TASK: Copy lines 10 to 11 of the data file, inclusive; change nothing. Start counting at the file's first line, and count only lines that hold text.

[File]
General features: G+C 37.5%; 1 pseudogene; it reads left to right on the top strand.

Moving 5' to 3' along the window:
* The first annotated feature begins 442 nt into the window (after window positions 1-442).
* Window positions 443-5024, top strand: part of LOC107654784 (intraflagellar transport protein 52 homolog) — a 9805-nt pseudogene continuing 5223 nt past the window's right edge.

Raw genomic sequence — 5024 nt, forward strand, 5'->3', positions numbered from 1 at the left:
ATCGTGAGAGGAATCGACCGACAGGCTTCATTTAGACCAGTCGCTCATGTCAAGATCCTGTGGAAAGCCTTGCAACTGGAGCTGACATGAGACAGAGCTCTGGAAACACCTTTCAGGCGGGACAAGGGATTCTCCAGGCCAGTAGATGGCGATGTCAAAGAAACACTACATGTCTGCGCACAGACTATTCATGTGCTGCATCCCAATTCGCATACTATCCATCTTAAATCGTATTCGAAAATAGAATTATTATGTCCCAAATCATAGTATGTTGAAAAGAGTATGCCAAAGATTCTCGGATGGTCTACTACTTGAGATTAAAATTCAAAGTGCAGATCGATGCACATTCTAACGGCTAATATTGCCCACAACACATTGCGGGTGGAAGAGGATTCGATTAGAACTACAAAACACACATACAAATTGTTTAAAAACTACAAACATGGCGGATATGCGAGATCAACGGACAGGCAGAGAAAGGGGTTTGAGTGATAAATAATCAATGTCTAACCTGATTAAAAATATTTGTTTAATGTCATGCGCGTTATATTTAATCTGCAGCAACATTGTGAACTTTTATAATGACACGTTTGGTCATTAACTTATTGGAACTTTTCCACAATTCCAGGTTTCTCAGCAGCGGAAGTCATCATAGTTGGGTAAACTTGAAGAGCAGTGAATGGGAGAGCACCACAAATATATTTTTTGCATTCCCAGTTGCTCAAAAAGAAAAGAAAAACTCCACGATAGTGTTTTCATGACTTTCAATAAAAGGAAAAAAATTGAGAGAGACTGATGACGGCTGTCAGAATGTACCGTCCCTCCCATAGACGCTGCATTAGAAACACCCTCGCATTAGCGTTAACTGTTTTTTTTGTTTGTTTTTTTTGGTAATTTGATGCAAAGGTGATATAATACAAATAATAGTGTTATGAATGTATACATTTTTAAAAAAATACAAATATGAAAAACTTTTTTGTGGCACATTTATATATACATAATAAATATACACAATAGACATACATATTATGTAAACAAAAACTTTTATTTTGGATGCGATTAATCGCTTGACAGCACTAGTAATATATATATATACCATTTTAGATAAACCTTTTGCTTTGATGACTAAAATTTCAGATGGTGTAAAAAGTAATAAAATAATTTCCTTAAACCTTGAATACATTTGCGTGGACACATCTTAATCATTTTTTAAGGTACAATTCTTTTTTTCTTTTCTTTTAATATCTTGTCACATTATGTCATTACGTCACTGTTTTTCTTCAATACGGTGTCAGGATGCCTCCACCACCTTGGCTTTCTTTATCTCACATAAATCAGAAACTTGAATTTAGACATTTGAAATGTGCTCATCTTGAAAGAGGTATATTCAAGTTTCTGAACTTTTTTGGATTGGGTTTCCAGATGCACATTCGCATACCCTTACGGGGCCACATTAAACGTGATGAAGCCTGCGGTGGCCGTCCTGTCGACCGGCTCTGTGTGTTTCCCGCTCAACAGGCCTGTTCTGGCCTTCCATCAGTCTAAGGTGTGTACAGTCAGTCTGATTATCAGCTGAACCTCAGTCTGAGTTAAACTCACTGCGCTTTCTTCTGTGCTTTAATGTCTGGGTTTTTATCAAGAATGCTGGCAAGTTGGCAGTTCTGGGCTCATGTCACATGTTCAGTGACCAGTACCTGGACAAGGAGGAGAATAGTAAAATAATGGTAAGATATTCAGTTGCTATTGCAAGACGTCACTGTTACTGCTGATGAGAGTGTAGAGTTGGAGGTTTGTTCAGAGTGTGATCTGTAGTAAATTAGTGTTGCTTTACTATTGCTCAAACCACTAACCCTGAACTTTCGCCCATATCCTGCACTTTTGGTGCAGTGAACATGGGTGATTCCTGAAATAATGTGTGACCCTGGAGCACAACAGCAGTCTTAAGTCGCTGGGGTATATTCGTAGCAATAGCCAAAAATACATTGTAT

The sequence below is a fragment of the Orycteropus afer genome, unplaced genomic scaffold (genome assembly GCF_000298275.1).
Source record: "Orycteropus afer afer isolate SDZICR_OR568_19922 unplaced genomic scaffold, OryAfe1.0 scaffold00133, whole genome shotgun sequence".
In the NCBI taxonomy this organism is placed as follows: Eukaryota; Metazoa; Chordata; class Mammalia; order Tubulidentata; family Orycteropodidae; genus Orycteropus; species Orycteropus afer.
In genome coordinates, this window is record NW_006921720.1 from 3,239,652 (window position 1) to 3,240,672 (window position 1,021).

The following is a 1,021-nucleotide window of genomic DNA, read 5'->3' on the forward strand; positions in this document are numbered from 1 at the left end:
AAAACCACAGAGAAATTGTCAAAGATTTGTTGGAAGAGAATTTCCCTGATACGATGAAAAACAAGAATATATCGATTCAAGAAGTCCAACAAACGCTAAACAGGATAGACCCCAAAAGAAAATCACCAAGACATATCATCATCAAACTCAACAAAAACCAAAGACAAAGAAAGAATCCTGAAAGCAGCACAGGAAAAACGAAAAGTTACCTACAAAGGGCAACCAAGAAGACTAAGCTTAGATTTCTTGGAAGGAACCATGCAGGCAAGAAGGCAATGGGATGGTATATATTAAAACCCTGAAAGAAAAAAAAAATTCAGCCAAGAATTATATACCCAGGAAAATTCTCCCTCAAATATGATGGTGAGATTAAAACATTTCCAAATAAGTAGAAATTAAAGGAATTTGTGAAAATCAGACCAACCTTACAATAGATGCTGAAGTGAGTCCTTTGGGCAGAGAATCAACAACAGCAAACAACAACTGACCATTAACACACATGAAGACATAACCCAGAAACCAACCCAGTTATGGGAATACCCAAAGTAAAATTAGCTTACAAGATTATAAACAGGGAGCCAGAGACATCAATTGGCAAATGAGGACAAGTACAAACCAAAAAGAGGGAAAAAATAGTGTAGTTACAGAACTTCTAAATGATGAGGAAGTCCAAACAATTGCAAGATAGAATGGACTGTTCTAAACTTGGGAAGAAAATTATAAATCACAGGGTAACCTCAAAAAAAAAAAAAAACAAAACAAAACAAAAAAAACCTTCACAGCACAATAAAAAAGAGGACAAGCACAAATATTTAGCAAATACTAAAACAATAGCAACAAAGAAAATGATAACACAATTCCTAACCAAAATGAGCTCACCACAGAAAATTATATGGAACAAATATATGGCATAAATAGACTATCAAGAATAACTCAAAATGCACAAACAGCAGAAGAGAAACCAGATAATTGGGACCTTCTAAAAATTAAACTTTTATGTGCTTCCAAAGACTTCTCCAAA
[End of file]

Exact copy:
In genome coordinates, this window is record NW_006921720.1 from 3,239,652 (window position 1) to 3,240,672 (window position 1,021).

The following is a 1,021-nucleotide window of genomic DNA, read 5'->3' on the forward strand; positions in this document are numbered from 1 at the left end: